On the island of Great Abaco, wrecked boats and flipped-over cars were strewn across streets of completely flattened houses, crushed businesses and mangled playgrounds. Downed power lines and the frames of buildings lined the sides of the roads. Some cars were impaled by flying pieces of wood and steel. The smell of death was in the air.
The catastrophic Category 5 storm pummeled the islands with sustained winds of 185 mph, storm surges and torrential rain in a sustained two-day assault. At least 44 people were killed during the storm, the country's health minister said Sunday night, but with many others still reported missing, that number is feared to dramatically rise. Most deaths were here in the Abaco Islands, which were home to some 17,000 people.
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By Sunday, Great Abaco was becoming a ghost town, as thousands of people try to evacuate by plane and boat.
Midmorning Sunday, a group of Haitian refugees boarded a Delta MD88 bound for Nassau. They had fled poverty or natural disaster, including the catastrophic 2010 earthquake, and in recent years the Haitian migrants have settled in communities in the Bahamas. Now they are fleeing again, as several hundred Haitians have been evacuated from the Abaco Islands.
"These clothes on me, that's all I have. Everything's gone," said Joseph Farine, 69.
Farine and other Haitian migrants lived in an area of Marsh Harbour known as "the Mudd," which was flattened by the hurricane.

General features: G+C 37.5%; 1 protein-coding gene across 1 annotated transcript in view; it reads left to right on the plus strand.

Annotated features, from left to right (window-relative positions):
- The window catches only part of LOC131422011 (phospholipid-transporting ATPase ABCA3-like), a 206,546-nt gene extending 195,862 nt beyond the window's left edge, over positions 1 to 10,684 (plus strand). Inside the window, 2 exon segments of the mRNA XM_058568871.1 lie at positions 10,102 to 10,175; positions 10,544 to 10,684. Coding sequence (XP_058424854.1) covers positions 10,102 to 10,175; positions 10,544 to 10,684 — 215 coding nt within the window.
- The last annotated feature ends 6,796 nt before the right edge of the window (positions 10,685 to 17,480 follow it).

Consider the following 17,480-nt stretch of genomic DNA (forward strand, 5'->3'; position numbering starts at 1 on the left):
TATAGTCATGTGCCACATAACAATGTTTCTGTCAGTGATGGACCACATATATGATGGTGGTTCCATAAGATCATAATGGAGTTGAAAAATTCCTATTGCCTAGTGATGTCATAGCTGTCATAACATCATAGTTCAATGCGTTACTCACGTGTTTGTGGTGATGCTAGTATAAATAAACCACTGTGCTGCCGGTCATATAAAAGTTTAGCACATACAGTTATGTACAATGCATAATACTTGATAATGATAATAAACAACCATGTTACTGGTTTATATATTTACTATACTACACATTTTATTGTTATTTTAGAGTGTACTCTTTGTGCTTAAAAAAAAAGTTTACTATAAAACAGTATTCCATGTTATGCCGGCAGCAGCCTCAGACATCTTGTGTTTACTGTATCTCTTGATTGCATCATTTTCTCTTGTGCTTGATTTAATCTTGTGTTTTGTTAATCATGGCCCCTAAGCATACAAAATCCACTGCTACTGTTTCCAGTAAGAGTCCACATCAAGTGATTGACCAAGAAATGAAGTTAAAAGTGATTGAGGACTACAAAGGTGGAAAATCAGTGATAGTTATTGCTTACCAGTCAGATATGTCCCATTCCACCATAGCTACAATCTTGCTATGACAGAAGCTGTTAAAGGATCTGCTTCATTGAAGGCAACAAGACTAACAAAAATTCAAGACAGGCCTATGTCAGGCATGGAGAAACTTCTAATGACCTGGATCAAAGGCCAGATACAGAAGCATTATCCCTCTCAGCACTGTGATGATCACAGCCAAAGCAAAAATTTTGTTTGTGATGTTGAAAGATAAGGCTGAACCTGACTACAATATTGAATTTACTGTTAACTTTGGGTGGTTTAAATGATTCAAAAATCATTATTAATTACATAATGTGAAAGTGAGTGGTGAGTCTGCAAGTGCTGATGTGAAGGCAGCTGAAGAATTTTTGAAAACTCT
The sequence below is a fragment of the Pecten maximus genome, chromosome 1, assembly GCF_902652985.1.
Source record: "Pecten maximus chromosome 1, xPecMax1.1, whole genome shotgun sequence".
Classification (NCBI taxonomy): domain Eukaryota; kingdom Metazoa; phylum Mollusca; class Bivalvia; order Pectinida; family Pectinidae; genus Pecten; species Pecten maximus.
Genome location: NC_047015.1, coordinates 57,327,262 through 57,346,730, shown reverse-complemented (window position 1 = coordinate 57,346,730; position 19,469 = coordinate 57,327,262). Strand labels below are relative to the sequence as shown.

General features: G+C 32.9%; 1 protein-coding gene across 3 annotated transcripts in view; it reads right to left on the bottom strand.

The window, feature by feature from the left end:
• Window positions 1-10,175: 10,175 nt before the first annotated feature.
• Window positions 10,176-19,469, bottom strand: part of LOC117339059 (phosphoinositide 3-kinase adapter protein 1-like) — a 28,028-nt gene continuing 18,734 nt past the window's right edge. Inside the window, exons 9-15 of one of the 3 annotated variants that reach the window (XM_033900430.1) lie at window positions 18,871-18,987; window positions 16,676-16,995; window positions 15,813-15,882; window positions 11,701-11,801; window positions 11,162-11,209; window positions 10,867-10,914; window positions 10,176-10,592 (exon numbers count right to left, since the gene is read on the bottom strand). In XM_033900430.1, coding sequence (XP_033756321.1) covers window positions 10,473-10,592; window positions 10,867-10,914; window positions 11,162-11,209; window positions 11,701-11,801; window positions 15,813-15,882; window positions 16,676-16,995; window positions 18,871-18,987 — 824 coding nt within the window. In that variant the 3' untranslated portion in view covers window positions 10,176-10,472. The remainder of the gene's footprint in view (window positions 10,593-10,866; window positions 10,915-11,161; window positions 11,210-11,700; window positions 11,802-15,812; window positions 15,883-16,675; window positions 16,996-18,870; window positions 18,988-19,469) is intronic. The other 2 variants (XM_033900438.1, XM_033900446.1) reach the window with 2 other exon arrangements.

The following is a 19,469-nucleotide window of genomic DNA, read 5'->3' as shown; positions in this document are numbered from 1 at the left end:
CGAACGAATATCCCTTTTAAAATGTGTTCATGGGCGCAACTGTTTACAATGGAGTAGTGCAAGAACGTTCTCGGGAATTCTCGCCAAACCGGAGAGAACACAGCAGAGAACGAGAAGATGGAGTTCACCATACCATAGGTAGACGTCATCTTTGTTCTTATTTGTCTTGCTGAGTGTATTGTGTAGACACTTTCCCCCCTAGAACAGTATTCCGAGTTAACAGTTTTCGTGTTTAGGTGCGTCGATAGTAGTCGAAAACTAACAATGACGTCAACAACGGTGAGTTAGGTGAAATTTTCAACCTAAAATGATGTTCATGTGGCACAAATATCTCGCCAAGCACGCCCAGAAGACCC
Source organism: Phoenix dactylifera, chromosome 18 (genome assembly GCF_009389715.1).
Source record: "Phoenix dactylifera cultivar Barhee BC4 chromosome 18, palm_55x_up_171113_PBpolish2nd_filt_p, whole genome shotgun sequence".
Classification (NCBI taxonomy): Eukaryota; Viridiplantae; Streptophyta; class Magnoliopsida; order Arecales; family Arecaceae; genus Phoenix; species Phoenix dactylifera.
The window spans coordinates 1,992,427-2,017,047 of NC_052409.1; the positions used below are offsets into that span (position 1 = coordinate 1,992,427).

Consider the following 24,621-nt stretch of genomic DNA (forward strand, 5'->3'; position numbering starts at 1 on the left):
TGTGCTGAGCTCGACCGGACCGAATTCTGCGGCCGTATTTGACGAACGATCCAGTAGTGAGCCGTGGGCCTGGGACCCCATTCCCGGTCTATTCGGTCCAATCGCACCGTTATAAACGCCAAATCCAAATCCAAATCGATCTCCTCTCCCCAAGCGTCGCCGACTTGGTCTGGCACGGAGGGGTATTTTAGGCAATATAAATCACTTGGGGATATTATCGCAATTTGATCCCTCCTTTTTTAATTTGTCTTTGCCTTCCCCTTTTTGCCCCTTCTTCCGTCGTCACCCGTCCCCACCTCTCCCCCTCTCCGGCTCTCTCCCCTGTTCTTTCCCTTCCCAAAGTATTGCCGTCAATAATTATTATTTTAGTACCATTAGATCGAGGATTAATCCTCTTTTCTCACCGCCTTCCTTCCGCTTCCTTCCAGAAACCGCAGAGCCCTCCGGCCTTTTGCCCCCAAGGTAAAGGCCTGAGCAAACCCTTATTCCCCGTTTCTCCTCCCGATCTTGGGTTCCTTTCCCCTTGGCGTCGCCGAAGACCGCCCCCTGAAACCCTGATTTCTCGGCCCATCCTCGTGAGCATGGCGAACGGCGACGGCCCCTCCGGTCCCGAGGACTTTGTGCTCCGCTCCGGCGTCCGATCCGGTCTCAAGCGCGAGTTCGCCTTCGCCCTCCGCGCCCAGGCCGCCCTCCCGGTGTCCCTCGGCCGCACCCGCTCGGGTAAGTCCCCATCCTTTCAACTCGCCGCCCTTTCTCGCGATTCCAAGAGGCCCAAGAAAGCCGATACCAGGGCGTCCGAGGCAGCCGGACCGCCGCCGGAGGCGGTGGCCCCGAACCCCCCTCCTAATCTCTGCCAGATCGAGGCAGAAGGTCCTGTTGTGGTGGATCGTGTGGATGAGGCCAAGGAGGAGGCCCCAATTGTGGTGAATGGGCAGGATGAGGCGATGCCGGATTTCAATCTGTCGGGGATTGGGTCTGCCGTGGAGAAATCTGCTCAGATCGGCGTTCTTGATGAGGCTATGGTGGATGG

"Plenty neighbors are dead," said Farine.
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Jacques Aristil, 56, a friend of Farine's who was also on the flight, said there was nothing left of his home and he had no place to live.
During the storm, he said, some people sought shelter in a clinic, in churches or at a school.
"After that, no people got out. No people," he said.
Mailey Nord, who was on the flight with her 8-year-old son Asher, said she was planning on meeting a sister in Nassau and was relieved to finally be on a flight out.
Despite the devastation, she said she was "thankful to God for life."
The Delta plane was one of two flights the company had planned to send Sunday for evacuations, according to George Mattson, a member of Delta's board of directors. But because of operational challenges, it wasn't able to send the second flight. The airline planned two flights Monday.
Sunday's flight also brought in 5,000 pounds of relief aid, he said.
"The most immediate need is to get as many people out of here as possible as fast as possible," Mattson said.
Delta was planning to take as many as 160 passengers that morning, with another group in the afternoon, but misinformation on social media caused confusion among the evacuees, he said.
While about 60 people were waiting at Marsh Harbour's airport for the flight, hundreds more had mistakenly gone to an airport in an area called Treasure Cay because of misinformation and ongoing communication issues on the island, he said.